Ford Escort Sport 1600 but that car was stolen on his 16th birthday. Not long after the Escort had been swiped, Tim and his father attended the Ellerslie Intermarque Concours show.
Although the Intermarque Concours was predominantly for European cars, during the ’80s a few Japanese car clubs were making inroads into the show, and Tim remembers being stopped in his tracks when he stumbled across the Mazda Rotary Enthusiasts’ Club’s display featuring a pair of RX-3S. It was love at first sight — his first rotary-powered car beckoned. Following this show, Tim used the $1500 insurance pay-out from the stolen Escort to buy a 13B-engined RX-2 coupé – these cars really were that cheap to buy back in the early to mid ’80s.
Over the following years Tim followed the Japanese car-tuning trends of the day, and each successive Mazda rotary he owned was subjected to ever-increasing levels of changes and modifications. The culmination of all this activity eventually led to an extensively customized RX-3 show-car — an aquamarine coupé boasting a glittering, chrome-highlighted engine bay. Tim still retains this car’s distinctive personalized registration plate — UWANIT.
Gradually, he began to shift his automotive passion from Japanese to Us-sourced classics — and over a sixyear period he owned several Mustangs and Chevrolet trucks. However, after deciding to sell his ’51 Chev truck in order to build a house, Tim felt the desire to return to his original motoring passion, and decided it was time to reignite his love for rotary-powered Mazdas by finding another RX-3.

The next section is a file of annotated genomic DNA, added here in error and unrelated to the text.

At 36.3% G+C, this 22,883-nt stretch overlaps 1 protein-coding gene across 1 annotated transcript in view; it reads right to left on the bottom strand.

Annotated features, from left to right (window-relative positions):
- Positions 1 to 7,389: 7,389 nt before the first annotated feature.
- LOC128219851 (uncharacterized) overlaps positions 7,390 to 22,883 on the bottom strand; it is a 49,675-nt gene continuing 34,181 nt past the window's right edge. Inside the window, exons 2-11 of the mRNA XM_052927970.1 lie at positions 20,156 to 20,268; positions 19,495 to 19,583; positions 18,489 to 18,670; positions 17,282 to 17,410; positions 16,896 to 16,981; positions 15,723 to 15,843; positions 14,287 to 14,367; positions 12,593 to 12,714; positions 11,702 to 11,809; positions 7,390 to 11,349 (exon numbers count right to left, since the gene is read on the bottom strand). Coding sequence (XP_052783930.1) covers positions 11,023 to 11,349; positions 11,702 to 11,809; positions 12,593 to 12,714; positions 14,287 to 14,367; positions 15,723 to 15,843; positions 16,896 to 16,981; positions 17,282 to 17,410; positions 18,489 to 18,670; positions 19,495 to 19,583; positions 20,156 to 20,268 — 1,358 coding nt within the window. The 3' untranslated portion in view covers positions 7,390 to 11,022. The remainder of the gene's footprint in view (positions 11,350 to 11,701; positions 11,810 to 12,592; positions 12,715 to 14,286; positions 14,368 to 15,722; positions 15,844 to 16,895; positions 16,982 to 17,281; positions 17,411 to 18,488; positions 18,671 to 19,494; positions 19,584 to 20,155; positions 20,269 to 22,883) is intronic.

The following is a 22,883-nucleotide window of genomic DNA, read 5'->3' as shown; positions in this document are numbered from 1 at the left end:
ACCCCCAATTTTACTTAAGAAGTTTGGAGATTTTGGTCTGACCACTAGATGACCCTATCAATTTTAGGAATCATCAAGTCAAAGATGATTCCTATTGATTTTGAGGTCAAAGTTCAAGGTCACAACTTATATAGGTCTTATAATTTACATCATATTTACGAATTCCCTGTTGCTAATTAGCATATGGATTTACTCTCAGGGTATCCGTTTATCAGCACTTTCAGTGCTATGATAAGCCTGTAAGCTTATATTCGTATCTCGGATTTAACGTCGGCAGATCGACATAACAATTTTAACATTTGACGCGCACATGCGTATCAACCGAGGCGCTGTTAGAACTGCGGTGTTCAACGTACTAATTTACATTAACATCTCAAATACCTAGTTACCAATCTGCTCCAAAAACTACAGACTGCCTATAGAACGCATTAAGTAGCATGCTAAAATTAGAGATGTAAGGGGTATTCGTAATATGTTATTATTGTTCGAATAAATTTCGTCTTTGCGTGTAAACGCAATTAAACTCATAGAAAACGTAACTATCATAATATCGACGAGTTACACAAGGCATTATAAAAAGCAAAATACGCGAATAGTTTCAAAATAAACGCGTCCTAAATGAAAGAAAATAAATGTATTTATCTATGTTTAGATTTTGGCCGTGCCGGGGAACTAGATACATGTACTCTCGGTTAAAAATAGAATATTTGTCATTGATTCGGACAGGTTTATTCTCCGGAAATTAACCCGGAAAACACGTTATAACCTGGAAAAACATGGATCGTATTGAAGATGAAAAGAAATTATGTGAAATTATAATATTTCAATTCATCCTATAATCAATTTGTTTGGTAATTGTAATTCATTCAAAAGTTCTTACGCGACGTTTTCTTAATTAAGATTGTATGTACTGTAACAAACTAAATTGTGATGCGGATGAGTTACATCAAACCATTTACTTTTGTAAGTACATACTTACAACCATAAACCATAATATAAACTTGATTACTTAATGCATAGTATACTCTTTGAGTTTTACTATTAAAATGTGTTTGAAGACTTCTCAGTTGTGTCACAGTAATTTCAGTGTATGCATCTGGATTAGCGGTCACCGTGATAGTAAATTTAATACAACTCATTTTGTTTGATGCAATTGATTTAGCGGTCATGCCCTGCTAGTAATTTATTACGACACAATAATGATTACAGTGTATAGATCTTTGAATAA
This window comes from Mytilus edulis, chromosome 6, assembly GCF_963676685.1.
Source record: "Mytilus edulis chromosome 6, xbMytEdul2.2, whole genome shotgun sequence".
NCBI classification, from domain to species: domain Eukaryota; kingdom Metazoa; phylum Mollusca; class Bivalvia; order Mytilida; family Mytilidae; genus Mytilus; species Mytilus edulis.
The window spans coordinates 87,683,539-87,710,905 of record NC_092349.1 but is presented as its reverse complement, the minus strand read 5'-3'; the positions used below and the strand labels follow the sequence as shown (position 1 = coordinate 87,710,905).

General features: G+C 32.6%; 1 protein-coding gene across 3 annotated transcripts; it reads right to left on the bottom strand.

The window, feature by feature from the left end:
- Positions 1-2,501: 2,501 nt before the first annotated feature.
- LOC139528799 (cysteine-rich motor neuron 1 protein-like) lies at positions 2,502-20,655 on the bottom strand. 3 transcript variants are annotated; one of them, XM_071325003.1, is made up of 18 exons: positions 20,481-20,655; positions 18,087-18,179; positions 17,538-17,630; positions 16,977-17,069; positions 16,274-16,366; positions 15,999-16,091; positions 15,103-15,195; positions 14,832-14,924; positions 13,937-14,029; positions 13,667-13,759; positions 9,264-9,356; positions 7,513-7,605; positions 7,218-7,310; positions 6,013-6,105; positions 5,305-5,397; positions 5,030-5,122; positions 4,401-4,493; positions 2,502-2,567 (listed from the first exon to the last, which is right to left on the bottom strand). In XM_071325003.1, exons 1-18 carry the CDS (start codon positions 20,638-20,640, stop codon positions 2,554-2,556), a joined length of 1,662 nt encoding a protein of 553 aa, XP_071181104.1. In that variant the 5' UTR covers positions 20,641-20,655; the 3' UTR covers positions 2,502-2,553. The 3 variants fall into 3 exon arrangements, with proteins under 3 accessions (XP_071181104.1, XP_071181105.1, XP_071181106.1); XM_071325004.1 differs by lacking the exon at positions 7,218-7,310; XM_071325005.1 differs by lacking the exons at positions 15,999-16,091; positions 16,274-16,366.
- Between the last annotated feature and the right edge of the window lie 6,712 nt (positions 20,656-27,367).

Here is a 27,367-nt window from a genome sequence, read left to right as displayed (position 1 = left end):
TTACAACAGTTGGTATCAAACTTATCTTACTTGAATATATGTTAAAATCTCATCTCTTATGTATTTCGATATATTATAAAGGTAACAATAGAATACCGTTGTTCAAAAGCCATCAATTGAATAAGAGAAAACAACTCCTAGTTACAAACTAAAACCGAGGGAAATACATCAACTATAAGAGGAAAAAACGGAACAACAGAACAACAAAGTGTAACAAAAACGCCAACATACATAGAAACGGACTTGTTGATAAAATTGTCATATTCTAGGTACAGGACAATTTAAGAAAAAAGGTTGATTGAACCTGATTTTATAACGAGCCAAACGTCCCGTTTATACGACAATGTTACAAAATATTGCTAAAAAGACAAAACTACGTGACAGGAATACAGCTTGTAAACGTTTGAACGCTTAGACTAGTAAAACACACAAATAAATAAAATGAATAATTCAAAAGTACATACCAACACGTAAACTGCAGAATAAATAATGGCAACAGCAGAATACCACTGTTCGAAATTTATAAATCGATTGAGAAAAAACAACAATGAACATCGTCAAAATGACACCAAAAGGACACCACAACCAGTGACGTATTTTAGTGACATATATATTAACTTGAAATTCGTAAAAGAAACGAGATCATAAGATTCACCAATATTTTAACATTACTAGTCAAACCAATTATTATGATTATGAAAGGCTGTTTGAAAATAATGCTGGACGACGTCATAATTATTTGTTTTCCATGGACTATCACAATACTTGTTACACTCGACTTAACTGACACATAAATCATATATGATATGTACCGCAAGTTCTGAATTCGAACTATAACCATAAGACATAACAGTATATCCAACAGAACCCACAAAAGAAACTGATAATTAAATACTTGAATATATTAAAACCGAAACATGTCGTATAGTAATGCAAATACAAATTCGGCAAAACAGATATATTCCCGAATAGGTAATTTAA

Perfect car — perfect story
Initially this seemed like an easy ask, and he reckoned that he would be able to source a good RX-3 coupé for around $20,000 — but what Tim hadn’t counted on was the simple fact that while he’d been driving around in V8 cars and trucks, the price of RX-3S had doubled.
Making the search even more difficult, after years of modifying Mazdas, Tim was now becoming passionate about totally original cars. The dream was to locate an all original, matching numbers, New Zealand–new, black-and-silver-plate RX-3 coupé, but Tim quickly began to realize that his quest was going to be near impossible. Over the next six months, he drove all over the North Island and took two trips to the South Island looking for the right car — all to no avail.
Finally, salvation came via a friend in Melbourne who owned one of Tim’s old RX-3 coupés. He put Tim onto a guy in Sydney who he believed owned an original numbers-matching restored RX-3 coupé in Flare Yellow — perhaps one of the most desirable colours for these cars.